What about the Gospel of John? Are we able to find a clue in his gospel that might answer our question? Yes we can. In chapter 20, after the women have reported to the disciples that Jesus was not in the tomb, Peter and the “other disciple” got up and ran to the tomb. Here’s the context: So she ran and went to Simon Peter and the other disciple, the one whom Jesus loved, and said to them, “They have taken the Lord out of the tomb, and we do not know where they have laid him.” So Peter went out with the other disciple, and they were going toward the tomb. Both of them were running together, but the other disciple outran Peter and reached the tomb first. And stooping to look in, he saw the linen cloths lying there, but he did not go in. Then Simon Peter came, following him, and went into the tomb. He saw the linen cloths lying there, and the face cloth, which had been on Jesus' head, not lying with the linen cloths but folded up in a place by itself. Then the other disciple, who had reached the tomb first, also went in, and he saw and believed; Now compare this scenario with Jesus’ conversation with the 2 travelers in the village Emmaus and see what turns up: “some of those who were with us” are Peter and John (the other disciple/disciple whom Jesus loved)! How do we know? By simply looking at these different accounts and putting them together in a way that doesn’t force anything on them but also creates a more unified picture.
With that being said, we can say that the two disciples mentioned to have gone to the tomb were in fact Peter and John.
In all 4 Gospels, Peter is reported to have entered the high priest’s courtyard and was able to join himself with the temple police (presumably the Roman soldiers) and the slaves present, and was able to know the situation of Jesus’ trial under Caiaphas. Here are the relevant passages:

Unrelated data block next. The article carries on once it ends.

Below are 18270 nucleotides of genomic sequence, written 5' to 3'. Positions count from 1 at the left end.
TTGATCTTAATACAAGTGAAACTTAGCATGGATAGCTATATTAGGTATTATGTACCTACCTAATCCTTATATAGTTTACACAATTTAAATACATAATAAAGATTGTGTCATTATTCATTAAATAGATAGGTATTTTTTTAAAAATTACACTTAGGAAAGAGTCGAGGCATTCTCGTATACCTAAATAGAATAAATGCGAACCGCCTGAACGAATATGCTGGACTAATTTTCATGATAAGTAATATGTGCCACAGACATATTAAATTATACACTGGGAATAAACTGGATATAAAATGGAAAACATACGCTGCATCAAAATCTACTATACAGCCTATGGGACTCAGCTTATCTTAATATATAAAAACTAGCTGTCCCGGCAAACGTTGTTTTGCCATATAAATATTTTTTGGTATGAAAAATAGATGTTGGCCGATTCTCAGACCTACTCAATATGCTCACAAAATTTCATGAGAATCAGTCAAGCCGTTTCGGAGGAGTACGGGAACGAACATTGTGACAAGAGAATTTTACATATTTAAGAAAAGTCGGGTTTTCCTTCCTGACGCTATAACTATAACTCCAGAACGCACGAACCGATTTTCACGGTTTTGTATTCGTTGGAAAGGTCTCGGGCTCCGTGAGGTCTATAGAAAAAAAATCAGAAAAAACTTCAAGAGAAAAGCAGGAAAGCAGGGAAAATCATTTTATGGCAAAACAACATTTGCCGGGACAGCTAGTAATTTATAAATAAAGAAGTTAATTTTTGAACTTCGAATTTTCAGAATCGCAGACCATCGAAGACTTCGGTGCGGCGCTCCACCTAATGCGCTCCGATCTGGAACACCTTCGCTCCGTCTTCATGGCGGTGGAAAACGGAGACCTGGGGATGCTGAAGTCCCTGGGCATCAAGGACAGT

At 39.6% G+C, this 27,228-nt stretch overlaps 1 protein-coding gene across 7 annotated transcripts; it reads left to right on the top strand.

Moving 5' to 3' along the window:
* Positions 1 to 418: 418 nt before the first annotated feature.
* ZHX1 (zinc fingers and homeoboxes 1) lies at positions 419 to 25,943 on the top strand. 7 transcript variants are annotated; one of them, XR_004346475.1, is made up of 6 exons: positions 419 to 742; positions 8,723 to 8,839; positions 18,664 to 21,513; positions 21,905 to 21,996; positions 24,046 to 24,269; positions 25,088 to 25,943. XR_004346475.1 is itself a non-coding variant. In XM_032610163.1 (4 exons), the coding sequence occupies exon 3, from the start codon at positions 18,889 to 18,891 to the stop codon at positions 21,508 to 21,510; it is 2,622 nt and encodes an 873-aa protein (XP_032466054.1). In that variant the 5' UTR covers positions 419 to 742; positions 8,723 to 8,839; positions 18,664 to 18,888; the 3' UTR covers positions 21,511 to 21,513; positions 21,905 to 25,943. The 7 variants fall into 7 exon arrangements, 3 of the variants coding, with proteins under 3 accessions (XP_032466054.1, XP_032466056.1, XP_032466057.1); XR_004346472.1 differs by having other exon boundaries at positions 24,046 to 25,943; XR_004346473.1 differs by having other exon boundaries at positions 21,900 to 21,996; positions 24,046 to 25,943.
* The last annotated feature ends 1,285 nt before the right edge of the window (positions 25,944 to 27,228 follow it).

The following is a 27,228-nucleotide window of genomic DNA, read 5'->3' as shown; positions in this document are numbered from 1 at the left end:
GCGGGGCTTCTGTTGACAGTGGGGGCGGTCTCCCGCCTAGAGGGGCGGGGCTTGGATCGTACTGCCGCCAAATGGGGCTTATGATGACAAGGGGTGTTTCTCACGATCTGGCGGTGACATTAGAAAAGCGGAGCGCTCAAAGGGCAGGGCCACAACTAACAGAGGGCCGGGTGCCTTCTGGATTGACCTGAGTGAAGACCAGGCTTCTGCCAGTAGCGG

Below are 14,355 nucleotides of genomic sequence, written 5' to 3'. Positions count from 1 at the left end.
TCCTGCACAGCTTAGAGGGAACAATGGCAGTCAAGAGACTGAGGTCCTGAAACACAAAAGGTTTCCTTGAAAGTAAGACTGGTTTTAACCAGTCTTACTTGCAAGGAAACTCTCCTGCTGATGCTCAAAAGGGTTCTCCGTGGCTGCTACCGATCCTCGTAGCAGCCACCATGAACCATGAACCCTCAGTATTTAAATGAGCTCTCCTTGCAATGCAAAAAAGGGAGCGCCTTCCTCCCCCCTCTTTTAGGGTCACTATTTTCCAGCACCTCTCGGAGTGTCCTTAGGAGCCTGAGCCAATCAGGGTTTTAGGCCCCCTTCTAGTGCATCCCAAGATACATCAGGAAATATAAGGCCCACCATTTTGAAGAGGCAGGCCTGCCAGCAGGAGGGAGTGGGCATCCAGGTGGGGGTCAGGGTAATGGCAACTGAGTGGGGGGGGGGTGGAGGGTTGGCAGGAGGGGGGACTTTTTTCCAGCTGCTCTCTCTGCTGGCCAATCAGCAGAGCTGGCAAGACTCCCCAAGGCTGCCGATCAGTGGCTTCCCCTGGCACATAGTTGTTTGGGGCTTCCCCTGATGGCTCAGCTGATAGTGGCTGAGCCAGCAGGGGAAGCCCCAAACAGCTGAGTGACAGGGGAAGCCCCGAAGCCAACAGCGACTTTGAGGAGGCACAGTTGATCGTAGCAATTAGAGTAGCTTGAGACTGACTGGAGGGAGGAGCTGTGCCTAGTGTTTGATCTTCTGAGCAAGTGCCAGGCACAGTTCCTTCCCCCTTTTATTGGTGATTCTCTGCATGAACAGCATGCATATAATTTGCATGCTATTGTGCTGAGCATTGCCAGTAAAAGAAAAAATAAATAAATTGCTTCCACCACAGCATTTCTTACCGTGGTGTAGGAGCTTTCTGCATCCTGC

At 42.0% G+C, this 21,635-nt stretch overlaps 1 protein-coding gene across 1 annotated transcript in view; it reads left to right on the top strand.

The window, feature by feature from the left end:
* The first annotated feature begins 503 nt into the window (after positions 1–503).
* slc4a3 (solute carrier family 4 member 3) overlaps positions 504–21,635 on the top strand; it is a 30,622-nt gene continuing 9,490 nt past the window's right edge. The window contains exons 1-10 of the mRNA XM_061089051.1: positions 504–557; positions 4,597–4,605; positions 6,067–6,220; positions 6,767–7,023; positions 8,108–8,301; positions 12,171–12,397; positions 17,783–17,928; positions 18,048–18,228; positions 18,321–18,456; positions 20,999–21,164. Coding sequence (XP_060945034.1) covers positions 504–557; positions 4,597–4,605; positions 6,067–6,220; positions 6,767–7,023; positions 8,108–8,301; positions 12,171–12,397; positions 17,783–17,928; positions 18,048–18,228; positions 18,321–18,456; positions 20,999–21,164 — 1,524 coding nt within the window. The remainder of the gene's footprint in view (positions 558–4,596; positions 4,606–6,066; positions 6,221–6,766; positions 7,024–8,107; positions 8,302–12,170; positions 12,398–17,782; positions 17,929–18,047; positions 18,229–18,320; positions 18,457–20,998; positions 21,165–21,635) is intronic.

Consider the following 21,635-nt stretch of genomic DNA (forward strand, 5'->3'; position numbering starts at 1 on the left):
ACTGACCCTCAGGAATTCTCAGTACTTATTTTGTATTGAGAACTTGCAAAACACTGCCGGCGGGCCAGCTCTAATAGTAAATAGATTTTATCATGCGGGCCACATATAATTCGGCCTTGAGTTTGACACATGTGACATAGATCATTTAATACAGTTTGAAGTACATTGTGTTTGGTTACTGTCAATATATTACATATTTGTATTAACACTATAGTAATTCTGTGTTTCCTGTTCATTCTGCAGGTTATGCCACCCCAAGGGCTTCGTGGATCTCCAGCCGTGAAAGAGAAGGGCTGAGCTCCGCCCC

Matthew 26:57-58 - Then those who had seized Jesus led him to Caiaphas the high priest, where the scribes and the elders had gathered. And Peter was following him at a distance, as far as the courtyard of the high priest, and going inside he sat with the guards to see the end.
Mark 14:53-54 - And they led Jesus to the high priest. And all the chief priests and the elders and the scribes came together. And Peter had followed him at a distance, right into the courtyard of the high priest. And he was sitting with the guards and warming himself at the fire.
Luke 22:54-55 - Then they seized him and led him away, bringing him into the high priest's house, and Peter was following at a distance. And when they had kindled a fire in the middle of the courtyard and sat down together, Peter sat down among them.
Now someone might be asking: Ben why didn’t you include John’s report of this? I don’t want to make it so obvious to you what the answer is. Think for a minute what these passages have in common with each other: They all have Peter making his way into the high priest’s courtyard and consequently was in a position to know the outcome of the “trial”.
But, they don’t explain how Peter could have made his way into the high priest’s courtyard. They just report that he did. Is there a way of knowing the answer to this question? There certainly is.
Flip over to John’s gospel chapter 18 starting at verse 12 all the way through verse 18. Here’s the passage: So the band of soldiers and their captain and the officers of the Jews arrested Jesus and bound him. First they led him to Annas, for he was the father-in-law of Caiaphas, who was high priest that year. It was Caiaphas who had advised the Jews that it would be expedient that one man should die for the people. Simon Peter followed Jesus, and so did another disciple. Since that disciple was known to the high priest, he entered with Jesus into the courtyard of the high priest, but Peter stood outside at the door. So the other disciple, who was known to the high priest, went out and spoke to the servant girl who kept watch at the door, and brought Peter in. The servant girl at the door said to Peter, “You also are not one of this man's disciples, are you?” He said, “I am not.” Now the servants and officers had made a charcoal fire, because it was cold, and they were standing and warming themselves. Peter also was with them, standing and warming himself.